Help! I’m Already Forgetting Words
My memory isn’t so hot these days. I used to be a walking dictionary, but now I keep forgetting words. It happens every few days: I’ll be having a conversation, then stop because a word is on the tip of my tongue. Sometimes I’ll find it after an awkward pause. Other times I stammer through a few synonyms until the person offers the word for me.
I can’t see any rhyme or reason to the words I forget. They don’t have a theme or anything. They aren’t always difficult words, either. If I’m tired or nervous, I can forget basic words like “umbrella.” Once, when I took my partner to a nice restaurant, I couldn’t remember the name for “pepper.” I had to ask her to pass “the spicy salt.”
Should I be worried about this? My family does have a history of Alzheimer’s, but I’m only 32. Is becoming forgetful part of the aging process? Or am I just bad at conversation? I’m already self-conscious when talking to people, so I’d like to improve my memory if I can. —Freaking Out About Forgetfulness
Dear Freaking Out,
Thank you for writing in with this question. It sounds like this issue is creating a good deal of discomfort for you. I hear you saying there is some social anxiety associated with the issue but also anxiety around what it could suggest about future cognitive declines. That seems like a lot for you to hold. You don’t have to hold it alone.
Working with a therapist on increasing your self-confidence and belief in your ability to navigate social situations might help to decrease the incidents simply by decreasing social anxiety.
I wonder if scheduling a consult with a neuropsychologist or neurologist could be helpful to you. If you chose to schedule such a consult, it might be valuable to consider some of the following questions and have some notes to bring in. Was there a particular event, transition, or injury that occurred just before you became aware of this issue? Is the forgetfulness limited to word selection or do you find that you are forgetting other things as well? Do you find this is likely to come up in certain situations and not in others? If so, are there common themes in the situations where it does come up? Having answers to these questions will allow you to offer a thorough presentation of your concern.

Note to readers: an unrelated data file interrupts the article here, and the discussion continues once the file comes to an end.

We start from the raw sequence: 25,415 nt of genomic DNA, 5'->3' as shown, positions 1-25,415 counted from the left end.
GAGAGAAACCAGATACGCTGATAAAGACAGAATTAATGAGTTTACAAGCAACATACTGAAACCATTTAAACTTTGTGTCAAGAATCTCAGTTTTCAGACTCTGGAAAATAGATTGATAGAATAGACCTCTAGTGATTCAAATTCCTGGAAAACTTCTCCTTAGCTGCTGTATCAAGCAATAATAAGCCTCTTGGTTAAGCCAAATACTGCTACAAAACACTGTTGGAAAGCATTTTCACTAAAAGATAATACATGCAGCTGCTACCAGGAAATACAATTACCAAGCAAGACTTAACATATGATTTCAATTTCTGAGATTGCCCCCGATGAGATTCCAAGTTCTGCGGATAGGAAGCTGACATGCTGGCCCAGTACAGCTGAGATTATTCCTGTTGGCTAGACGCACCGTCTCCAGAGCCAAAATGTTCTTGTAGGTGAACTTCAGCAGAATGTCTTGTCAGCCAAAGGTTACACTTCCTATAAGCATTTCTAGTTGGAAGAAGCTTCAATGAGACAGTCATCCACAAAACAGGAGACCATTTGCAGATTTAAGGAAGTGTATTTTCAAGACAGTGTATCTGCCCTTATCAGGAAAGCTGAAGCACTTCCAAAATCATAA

Certainly, the professional you see will also have some questions and may or may not find it necessary to recommend further evaluation. If there is an underlying condition causing the forgetfulness, it will likely be diagnosed. If no diagnosis is made, then hopefully your anxiety will be alleviated to some extent.
If there is not a neurological explanation for your forgetfulness and you still find it showing up and creating discomfort, it might be valuable to partner with a therapist to explore and deal with the anxiety you have around the issue. The social anxiety could certainly exacerbate the problem—anxiety can impair cognitive functioning. Working with a therapist on increasing your self-confidence and belief in your ability to navigate social situations might help to decrease the incidents simply by decreasing social anxiety. Even if the incidents did not decrease, you might not feel the same level of discomfort if you felt more confident overall.
However you choose to approach this, I hope you will address it in some way. It sounds like it is quite stressful for you, and you deserve to have support in trying to gain a deeper understanding of what is going on and what can be done about it.
Please fill out all required fields to submit your message.
Invalid Email Address.
Please confirm that you are human.
JessApril 9th, 2018 at 8:41 AM
If you have a family history of Alzheimers, are you more likely to have difficulty with language recall? I wonder if there is any research about this?
dificonsaApril 9th, 2018 at 2:44 PM
Thank you, GOD bless you
Leave a Comment
By commenting you acknowledge acceptance of GoodTherapy.org's Terms and Conditions of Use.